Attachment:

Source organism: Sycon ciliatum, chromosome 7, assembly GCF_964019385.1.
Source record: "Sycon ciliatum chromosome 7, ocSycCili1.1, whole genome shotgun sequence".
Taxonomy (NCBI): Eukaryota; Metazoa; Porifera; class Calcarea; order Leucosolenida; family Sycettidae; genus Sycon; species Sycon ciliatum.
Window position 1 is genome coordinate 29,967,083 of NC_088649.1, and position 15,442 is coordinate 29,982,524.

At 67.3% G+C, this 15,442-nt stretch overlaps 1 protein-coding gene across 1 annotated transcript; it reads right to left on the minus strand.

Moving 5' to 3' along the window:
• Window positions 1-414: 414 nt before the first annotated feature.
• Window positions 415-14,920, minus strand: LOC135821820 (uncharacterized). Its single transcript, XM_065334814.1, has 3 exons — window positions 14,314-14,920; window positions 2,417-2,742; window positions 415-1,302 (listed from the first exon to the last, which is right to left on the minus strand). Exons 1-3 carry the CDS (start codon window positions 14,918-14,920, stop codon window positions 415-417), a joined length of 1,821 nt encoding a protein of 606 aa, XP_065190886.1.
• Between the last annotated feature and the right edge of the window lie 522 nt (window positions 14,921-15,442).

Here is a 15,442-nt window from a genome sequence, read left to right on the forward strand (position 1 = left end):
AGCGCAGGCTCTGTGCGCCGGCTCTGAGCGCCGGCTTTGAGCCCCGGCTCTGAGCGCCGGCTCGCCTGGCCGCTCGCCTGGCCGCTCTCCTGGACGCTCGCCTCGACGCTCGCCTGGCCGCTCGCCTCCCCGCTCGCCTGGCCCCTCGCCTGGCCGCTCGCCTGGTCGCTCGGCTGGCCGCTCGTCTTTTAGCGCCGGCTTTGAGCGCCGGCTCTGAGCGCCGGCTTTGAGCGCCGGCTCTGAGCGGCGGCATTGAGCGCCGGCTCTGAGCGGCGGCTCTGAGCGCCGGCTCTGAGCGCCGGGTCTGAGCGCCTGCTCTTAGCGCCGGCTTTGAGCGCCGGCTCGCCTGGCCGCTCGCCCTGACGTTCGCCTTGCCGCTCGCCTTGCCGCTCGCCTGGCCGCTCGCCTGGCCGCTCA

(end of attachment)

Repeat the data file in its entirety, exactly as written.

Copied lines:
Source organism: Sycon ciliatum, chromosome 7, assembly GCF_964019385.1.
Source record: "Sycon ciliatum chromosome 7, ocSycCili1.1, whole genome shotgun sequence".
Taxonomy (NCBI): Eukaryota; Metazoa; Porifera; class Calcarea; order Leucosolenida; family Sycettidae; genus Sycon; species Sycon ciliatum.
Window position 1 is genome coordinate 29,967,083 of NC_088649.1, and position 15,442 is coordinate 29,982,524.

At 67.3% G+C, this 15,442-nt stretch overlaps 1 protein-coding gene across 1 annotated transcript; it reads right to left on the minus strand.

Moving 5' to 3' along the window:
• Window positions 1-414: 414 nt before the first annotated feature.
• Window positions 415-14,920, minus strand: LOC135821820 (uncharacterized). Its single transcript, XM_065334814.1, has 3 exons — window positions 14,314-14,920; window positions 2,417-2,742; window positions 415-1,302 (listed from the first exon to the last, which is right to left on the minus strand). Exons 1-3 carry the CDS (start codon window positions 14,918-14,920, stop codon window positions 415-417), a joined length of 1,821 nt encoding a protein of 606 aa, XP_065190886.1.
• Between the last annotated feature and the right edge of the window lie 522 nt (window positions 14,921-15,442).

Here is a 15,442-nt window from a genome sequence, read left to right on the forward strand (position 1 = left end):
AGCGCAGGCTCTGTGCGCCGGCTCTGAGCGCCGGCTTTGAGCCCCGGCTCTGAGCGCCGGCTCGCCTGGCCGCTCGCCTGGCCGCTCTCCTGGACGCTCGCCTCGACGCTCGCCTGGCCGCTCGCCTCCCCGCTCGCCTGGCCCCTCGCCTGGCCGCTCGCCTGGTCGCTCGGCTGGCCGCTCGTCTTTTAGCGCCGGCTTTGAGCGCCGGCTCTGAGCGCCGGCTTTGAGCGCCGGCTCTGAGCGGCGGCATTGAGCGCCGGCTCTGAGCGGCGGCTCTGAGCGCCGGCTCTGAGCGCCGGGTCTGAGCGCCTGCTCTTAGCGCCGGCTTTGAGCGCCGGCTCGCCTGGCCGCTCGCCCTGACGTTCGCCTTGCCGCTCGCCTTGCCGCTCGCCTGGCCGCTCGCCTGGCCGCTCA